The domino effect of the nature of historical genre type in the text is that it implies a concentration on substantive concepts of History at the expense of the procedural ones. This finding means that the text makes explicit and elaborate usage of first order concepts in its factorial and consequential narrative on the activities around reunification such as the actions of the main protagonists, and historical events and places. In foregrounding substantive concepts, the text makes use of specific and generalised participants but also unique and organisation concepts and does so in a purposively narrative using a clear chronological frame to avoid nuancing the representation. By foregrounding influential people such as traditional rulers and politicians and giving them agency, there is an effort to expose the learners to knowledge on the reunification that is centred on the actions of big men.

However, in spite of this clear and explicit substantive knowledge focus the findings also uncovered certain elements of procedural historical knowledge implicitly embedded within the narrative. The following procedural knowledge types were uncovered in the text: the idea of historical time; historical causation; historical significance; and change and continuity. Without being explicitly expressed, these procedural concepts were seen to contribute in a covert manner to advancing the understanding of the reunification narrative in the text of the Red Book. But because their usage is not clearly spelled out, we take it that the intention of the author was not to highlight their importance but rather to simply advance the factual information through substantive knowledge. It was found that the text follows a clear chronology of events that is supported with the use of relevant dates. Even though these dates are not directly linked to the broader picture on reunification, it is still easy to implicitly pick out that the events follow each other in the manner in which they occurred. Moreover, using Partington's (1980) idea of historical significance, certain events were seen to be represented as being more significant than others in the process of reunification. Analysed in terms of importance, profundity, quantity, durability and relevance (Partington, 1980), the Milner-Simon agreement to partition former German Kamerun and February 1961 were the two historical moments presented in the text as highly historically significant. Furthermore, there was evidence of the second order historical concept of change and continuity. The one example used to demonstrate this concept is the 1961 plebiscite in British Cameroons whose outcome served as a statement of intent for British Southern Cameroons to reunify with French Cameroon and for the Northern Cameroons to integrate with Nigeria. The implementation of the statement of intent through political negotiations overseen by the United Nations changed the political future of these territories and took their destinies in different directions. The fact that this situation has survived post-colonial turbulences makes it very relevant as an example to describe the covert use of the concept of change and continuity in the text. Conclusively, the knowledge type of the text was analysed as highly substantive but with the implicit use of some second order procedural concepts.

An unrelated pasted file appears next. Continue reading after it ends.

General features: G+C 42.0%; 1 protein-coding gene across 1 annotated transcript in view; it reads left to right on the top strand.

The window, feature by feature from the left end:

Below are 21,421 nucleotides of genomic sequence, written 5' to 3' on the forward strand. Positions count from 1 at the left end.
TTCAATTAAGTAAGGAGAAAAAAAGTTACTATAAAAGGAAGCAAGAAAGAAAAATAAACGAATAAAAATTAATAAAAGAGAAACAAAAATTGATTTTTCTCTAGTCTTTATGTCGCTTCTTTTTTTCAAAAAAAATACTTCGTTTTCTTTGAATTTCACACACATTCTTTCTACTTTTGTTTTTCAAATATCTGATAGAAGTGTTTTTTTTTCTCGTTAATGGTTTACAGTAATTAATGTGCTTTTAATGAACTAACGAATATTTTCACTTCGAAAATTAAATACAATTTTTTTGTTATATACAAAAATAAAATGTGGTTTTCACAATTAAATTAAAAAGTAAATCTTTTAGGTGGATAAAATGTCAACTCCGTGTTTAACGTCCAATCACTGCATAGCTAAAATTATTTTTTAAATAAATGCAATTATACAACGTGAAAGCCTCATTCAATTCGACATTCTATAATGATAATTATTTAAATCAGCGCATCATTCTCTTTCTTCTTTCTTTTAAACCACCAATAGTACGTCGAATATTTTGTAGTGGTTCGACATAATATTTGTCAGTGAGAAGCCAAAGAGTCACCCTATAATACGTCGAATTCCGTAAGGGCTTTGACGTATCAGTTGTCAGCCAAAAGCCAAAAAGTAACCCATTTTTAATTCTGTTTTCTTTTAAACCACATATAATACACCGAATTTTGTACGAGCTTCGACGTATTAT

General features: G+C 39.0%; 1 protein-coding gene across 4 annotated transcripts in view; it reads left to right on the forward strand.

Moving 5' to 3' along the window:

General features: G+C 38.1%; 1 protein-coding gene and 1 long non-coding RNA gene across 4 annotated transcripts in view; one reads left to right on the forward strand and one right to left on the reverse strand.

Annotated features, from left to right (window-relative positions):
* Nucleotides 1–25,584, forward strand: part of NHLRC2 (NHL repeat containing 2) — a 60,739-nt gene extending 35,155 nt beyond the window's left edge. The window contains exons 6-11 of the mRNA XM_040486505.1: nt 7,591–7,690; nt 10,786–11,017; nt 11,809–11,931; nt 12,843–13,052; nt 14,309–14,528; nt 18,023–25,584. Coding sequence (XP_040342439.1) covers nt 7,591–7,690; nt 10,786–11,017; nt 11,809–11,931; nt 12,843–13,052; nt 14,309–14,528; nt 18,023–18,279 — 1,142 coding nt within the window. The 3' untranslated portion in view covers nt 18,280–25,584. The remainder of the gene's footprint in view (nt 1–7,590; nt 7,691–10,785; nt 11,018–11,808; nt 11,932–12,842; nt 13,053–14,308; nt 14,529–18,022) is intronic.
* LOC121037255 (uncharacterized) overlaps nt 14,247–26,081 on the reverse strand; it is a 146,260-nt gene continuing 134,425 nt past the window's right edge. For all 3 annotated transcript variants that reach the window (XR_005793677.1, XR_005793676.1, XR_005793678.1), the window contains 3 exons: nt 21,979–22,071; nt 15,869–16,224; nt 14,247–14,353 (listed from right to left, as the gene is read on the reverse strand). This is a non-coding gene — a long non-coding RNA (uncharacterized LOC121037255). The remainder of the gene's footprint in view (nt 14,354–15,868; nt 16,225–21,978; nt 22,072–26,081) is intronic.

The Blue Book